I’m not planning to delve into the Eddorian operating principles until the text describes them better much later on, but I will say that they demand a really unreasonable level of judgement. You get punished for not passing matters that are beyond your abilities up the chain of command, but – spoiler warning – you also get punished for bothering the chain of command with something you could have handled yourself, and if you couldn’t have known which was which until after the fact, that’s unfortunate. That said, ‘disciplined sharply’ probably doesn’t mean killed; the Eddorians are evil overlord stereotypes, but they don’t usually speak in euphemisms. It could mean almost any other unpleasant thing, though.
“Gharlane, as Master Number Two, you will assume control of Sol III immediately.
So here’s Gharlane, who I think is one of only two named Eddorians (along with Krongenes from the last chapter), and who is the active Eddorian agent in the story, when he shows up at all. I’m pretty sure that his rank of ‘Master Number Two’ makes him the All-Highest’s second-in-command.
This Circle now authorizes and instructs you to take whatever steps may prove necessary to restore order upon that planet.
It’s a little strange that Eddore is explicitly a dictatorship, but orders are issued by ‘this Circle,’ even when the All-Highest is directly participating.
Examine carefully this data concerning the other three worlds which may very shortly become troublesome.
It’s a shame that we don’t get to hear what kinds of trouble the other planets are up to, because it would be a good opportunity to explore how different their inhabitants are from humans.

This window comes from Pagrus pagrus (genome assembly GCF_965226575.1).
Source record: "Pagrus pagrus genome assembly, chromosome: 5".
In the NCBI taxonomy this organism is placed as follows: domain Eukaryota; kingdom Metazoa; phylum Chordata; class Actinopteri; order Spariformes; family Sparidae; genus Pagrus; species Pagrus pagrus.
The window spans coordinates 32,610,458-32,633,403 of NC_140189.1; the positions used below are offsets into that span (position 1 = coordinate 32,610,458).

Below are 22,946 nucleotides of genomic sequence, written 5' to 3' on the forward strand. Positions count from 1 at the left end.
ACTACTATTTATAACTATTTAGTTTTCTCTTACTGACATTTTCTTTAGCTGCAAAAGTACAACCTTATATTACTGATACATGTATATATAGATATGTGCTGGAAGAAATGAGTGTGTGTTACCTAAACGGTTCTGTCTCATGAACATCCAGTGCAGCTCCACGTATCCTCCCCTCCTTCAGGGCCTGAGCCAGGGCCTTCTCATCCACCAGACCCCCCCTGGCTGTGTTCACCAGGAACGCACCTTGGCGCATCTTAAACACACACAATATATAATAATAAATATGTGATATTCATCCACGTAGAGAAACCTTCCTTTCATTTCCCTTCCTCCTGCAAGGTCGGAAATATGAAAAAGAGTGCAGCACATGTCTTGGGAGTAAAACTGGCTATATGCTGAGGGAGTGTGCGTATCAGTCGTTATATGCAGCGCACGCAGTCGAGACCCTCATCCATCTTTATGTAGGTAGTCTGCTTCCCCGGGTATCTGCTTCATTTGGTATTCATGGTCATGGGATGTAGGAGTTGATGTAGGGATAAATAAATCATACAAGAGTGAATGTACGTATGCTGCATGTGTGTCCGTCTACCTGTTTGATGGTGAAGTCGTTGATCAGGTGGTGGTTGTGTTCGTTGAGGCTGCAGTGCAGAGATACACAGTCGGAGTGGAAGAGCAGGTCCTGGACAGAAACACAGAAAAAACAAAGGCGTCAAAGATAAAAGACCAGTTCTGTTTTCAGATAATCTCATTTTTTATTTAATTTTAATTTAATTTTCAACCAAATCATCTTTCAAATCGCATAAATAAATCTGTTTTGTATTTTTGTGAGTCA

Is it your thought that one or more others of this Circle should be assigned to work with you, to be sure that these untoward developments are suppressed?”
This seems to be a genuine question and not just a dominance ritual; the Eddorians are capable of treating each other with some actual regard, if no one else.
“It is not, Your Supremacy,” that worthy decided, after a time of study. “Since the peoples in question are as yet of low intelligence; since one form of flesh at a time is all that will have to be energized; and since the techniques will be essentially similar; I can handle all four more efficiently alone than with the help or cooperation of others.
For an evil overlord stereotype, Gharlane sounds shockingly reasonable here; he prefers to work alone not out of raw ego but because he judges that the combination of factors involved make it a broth for which one cook is the optimal number. The process of ‘energizing’ a ‘form of flesh’ sounds interesting, but what it means is left obscure for the moment.
If I read this data correctly, there will be need of only the most elementary precaution in the employment of mental force, since of the four races, only the Velantians have even a rudimentary knowledge of its uses. Right?”
‘Mental force’ as used here is more specific than just telepathy – for instance, the Rigellians, as we will later learn, are deaf and mute, using telepathy for communication instead of sound. I suspect it refers to compulsion – mind control – which the Velantians, again as we will later learn, have had some exposure to.
“We so read the data.” Surprisingly enough, the Innermost Circle agreed unanimously.
It’s not at all clear why it should be surprising that the Circle is unanimous, I don’t think we’ve ever seen any arguments among them. They’re all extremely close in both ability and temperament, so agreement would seem more natural than disagreement, even if they didn’t exist in a dissent-punishing environment. In fact, I don’t think we’ve ever seen them disagree about anything.
“Go, then. When finished, report in full.”
“I go, All-Highest. I shall render a complete and conclusive report.”
So this is going to be our first demonstration of an Eddorian in action against ordinary people; one alien super-being against a human nuclear power; even if you have a pretty good idea of what’s going to happen and how from the setup, it should be good stature-building for our ultimate villains.
This was a short segment. Next time, we check in on the opposition and their take on things.